Two-Thirds of Newly Eligible Credit Unions Now Have Low-Income Designation (Misc News: October 18, 2012)
Nearly 700 credit unions – with 31 of them in Michigan – have accepted the NCUA’s offer to designate them as low-income credit unions.
Two months ago, NCUA informed 1,003 federal credit unions that they could be designated as low-income credit unions simply by telling the agency that it was accepting the designation. Now, 676 have accepted. Those newly designated LICUs serve more than 7.7 million members and manage $66 billion in combined assets.
The NCUA initiative is aimed at cutting regulatory red tape to expand the number of credit unions with the low-income designation.
Including all of the new acceptances, there are now 1,874 LICUs in the country.
“We have had a very positive response to our low-income credit union eligibility initiative. The initiative aims to put needed financial services and resources into the grassroots of the American economy,” NCUA board Chair Debbie Matz said. “Two-thirds of the newly identified eligible credit unions have accepted in the last two months. By streamlining the application process, we are expanding opportunities and access to capital for millions of credit union members.”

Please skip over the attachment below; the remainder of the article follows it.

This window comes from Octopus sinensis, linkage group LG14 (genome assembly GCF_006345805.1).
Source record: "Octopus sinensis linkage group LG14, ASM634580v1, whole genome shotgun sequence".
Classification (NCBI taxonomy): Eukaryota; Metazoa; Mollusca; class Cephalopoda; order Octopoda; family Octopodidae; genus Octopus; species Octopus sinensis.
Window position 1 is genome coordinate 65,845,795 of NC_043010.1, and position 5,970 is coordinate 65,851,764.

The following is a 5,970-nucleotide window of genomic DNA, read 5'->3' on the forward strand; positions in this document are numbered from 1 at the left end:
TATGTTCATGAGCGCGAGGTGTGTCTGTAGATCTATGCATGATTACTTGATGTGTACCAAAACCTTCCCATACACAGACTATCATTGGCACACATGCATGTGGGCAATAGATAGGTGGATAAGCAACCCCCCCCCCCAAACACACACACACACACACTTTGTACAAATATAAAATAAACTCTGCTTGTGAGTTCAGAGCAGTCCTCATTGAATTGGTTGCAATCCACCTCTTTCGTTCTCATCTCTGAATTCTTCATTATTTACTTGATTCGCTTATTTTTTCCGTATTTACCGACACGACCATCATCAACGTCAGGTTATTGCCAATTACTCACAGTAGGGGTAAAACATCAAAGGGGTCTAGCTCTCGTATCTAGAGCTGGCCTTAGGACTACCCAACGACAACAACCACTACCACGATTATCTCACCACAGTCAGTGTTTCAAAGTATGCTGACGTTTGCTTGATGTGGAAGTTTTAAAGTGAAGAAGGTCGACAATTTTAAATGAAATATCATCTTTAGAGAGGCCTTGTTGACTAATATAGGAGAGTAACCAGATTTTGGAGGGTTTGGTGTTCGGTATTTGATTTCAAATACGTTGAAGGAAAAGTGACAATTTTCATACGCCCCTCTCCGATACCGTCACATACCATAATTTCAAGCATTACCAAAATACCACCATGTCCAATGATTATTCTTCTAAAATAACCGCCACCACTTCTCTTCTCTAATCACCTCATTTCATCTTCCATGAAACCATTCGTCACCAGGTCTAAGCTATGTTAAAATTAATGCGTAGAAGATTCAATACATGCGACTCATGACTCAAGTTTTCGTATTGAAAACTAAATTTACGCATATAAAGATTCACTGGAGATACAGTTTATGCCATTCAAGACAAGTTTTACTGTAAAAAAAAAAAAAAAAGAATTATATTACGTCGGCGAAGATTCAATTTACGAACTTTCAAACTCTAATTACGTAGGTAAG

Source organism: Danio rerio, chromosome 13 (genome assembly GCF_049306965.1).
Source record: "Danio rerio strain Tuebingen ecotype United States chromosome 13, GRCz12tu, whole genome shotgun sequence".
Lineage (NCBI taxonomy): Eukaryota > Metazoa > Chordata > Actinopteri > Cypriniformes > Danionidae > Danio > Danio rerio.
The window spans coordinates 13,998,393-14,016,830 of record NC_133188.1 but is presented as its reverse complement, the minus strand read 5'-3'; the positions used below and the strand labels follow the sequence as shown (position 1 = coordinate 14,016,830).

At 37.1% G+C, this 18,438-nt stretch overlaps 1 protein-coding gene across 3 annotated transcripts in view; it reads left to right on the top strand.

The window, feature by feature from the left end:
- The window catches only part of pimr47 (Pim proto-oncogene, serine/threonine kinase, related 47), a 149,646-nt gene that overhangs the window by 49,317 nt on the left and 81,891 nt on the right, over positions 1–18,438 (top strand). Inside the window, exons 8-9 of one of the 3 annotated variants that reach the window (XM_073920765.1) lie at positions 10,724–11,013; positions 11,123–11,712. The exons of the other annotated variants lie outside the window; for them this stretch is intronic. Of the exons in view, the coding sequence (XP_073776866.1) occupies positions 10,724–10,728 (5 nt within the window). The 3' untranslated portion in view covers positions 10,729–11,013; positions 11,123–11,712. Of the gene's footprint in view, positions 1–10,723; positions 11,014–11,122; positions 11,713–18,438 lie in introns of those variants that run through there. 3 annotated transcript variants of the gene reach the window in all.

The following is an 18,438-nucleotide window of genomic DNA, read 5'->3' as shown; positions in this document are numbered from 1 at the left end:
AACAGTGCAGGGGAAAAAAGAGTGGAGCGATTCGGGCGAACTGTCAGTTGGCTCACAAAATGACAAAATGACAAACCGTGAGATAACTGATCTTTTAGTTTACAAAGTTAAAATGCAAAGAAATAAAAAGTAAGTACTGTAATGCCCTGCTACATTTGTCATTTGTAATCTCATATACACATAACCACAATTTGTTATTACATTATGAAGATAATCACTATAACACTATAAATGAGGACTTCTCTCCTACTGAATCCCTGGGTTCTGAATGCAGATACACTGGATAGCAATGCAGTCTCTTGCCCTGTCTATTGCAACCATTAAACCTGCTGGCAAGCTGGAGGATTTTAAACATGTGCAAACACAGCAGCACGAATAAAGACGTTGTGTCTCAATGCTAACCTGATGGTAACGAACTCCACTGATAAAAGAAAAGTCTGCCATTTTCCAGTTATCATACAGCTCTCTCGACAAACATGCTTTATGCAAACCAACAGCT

To qualify as a LICU, a majority of a credit union’s membership must meet low-income thresholds based on 2010 Census data. The low-income designation means a credit union:
- is eligible for the Community Development Revolving Loan Fund’s grants and low-interest loans;
- can obtain supplemental capital;
- is exempt from the 12.25 percent statutory cap on member business loans; and
- can accept nonmember deposits from any source.
Matz noted the NCUA initiative was part of President Barack Obama’s relief and recovery package to help 27 drought-stricken states. To date, 326 of the federal credit unions that accepted the LICU designation are headquartered in states affected by the drought. These credit unions represent 51 percent of new LICU assets and 52 percent of new LICU members.
Additionally, the overwhelming majority of new LICUs have less than $100 million in assets. More than 80 percent of the newly designated LICUs fall below the $100 million threshold, and the median asset size of new LICUs is $23.8 million.
The LICU designation is currently open to just federally chartered credit unions, but NCUA is working with state regulators to allow state charters to instantly obtain the LICU designation.